Before VOCABULARY STRATEGIES WORD PARTS Morphemic Analysis WORD ASSOCIATIONS Illustrate & Associate CATAGORIZATION Semantic Features Map CONTEXT Read Alouds & Questioning Clunk Bug CONCEPT Frayer Model Concept Definition Map Vocabulary plays a major role in improving comprehension. Choose two of the strategies to model on chart paper for staff as you present. Morphemic analysis ( Handout 5) – Sixty percent of science words come from Latin and Greek root words. MA requires students to take multisyllabic words and break them into meaningful parts. Students should discuss the meaning of each part and decide the meaning of the new word in its entirety. Then, students should use the word in their own sentence. Illustrate and Associate ( Handout 7) -This strategy is intended to help students learn vocabulary words through a visual association (picture), an antonym or a non example of the word, and a sentence that uses the vocabulary word to convey a personal meaning. This involves a more concrete connection to the vocabulary words, which can create more meaning than dictionary definitions. Semantic Features ( Handout 10) SF helps students discern a term’s meaning by comparing its features to those of other terms that fall into the same category or class. When students have completed a semantic feature matrix, they have a visual reminder of how certain terms are alike or different. Students find that the matrix provides a good summary of concept features. The Clunk Bug ( Handout 8) This strategy requires students to identify the vocabulary word and to search the sentence in which the word is located for clues to the word’s meaning. Students use the clues to construct their own definition of the word. The Frayer Model ( Handout 9) The Frayer model is a word categorization activity. Using this model, students analyze a word’s essential and nonessential attributes and also refine their understanding by choosing examples and non-examples of the concept. In order to understand completely what a concept is, one must also know what it isn’t. Concept Definition Maps ( Handout 6) These are graphic organizers that help students understand the essential attributes, qualities or characteristics of a word’s meaning. Students must describe what the concept is, as well as what it isn’t and cite examples of it. This process gives students a more thorough understanding of what the concept means, includes, and implies.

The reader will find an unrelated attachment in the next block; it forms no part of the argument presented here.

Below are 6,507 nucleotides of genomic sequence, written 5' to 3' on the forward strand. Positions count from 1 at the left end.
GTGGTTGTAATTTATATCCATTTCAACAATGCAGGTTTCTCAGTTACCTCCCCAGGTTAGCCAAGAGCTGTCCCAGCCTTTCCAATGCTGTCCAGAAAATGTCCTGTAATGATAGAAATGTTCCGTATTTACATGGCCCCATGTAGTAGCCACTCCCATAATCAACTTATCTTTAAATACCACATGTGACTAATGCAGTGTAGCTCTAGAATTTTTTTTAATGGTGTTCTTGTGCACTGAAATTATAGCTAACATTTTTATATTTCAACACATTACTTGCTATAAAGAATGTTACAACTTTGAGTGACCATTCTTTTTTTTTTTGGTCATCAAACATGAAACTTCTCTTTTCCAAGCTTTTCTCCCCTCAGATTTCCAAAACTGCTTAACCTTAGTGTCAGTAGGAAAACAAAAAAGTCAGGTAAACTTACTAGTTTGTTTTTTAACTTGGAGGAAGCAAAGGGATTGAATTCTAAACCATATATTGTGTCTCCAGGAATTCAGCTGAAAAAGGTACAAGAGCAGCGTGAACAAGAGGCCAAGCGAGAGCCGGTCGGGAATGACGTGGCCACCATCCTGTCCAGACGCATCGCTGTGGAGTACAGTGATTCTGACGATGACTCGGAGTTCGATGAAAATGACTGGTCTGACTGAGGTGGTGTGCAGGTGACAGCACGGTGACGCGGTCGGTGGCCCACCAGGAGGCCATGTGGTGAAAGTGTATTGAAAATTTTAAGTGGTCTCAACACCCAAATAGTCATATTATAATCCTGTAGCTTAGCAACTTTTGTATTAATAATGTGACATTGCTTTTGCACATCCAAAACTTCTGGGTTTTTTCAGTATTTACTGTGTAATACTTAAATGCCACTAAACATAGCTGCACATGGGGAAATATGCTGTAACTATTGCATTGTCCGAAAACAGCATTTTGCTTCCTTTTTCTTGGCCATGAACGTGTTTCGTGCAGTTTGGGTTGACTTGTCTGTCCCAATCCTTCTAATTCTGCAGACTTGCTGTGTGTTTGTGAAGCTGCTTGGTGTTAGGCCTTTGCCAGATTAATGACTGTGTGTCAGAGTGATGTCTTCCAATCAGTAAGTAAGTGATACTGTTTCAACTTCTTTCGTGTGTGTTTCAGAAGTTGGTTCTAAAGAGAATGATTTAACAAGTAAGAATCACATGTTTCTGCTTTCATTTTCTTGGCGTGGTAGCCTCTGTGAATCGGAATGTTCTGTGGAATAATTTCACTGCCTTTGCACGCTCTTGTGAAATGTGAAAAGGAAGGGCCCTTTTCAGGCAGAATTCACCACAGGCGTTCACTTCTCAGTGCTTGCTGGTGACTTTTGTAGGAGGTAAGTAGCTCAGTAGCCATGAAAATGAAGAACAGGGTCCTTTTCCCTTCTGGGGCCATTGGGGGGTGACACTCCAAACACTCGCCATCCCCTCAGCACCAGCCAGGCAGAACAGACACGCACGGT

15 Activity Using your passage choose 3 words and an activity you could use to teach them. Use one of the strategies from the previous page as you would expect students to use it after it had been modeled and done with guided practice.

16 During Make connections Check your understanding Use fix up strategies
Graphic Organizers Check your understanding Get the Gist Reciprocal Teaching Partner Reading Use fix up strategies What am I doing to make meaning while I read? What did I just read? What will I learn next? In order to clarify understanding teachers need to plan for comprehension checks while students are engaged in text. Having students use a graphic organizer or note taking procedure as they read helps provide a focus. Using engagement activities such as: Get the Gist Reciprocal Teaching Partner Reading provide scaffolding for struggling readers. Providing students with tools for accessing difficult text can facilitate understanding of the concept.

17 What is most important about the who or what?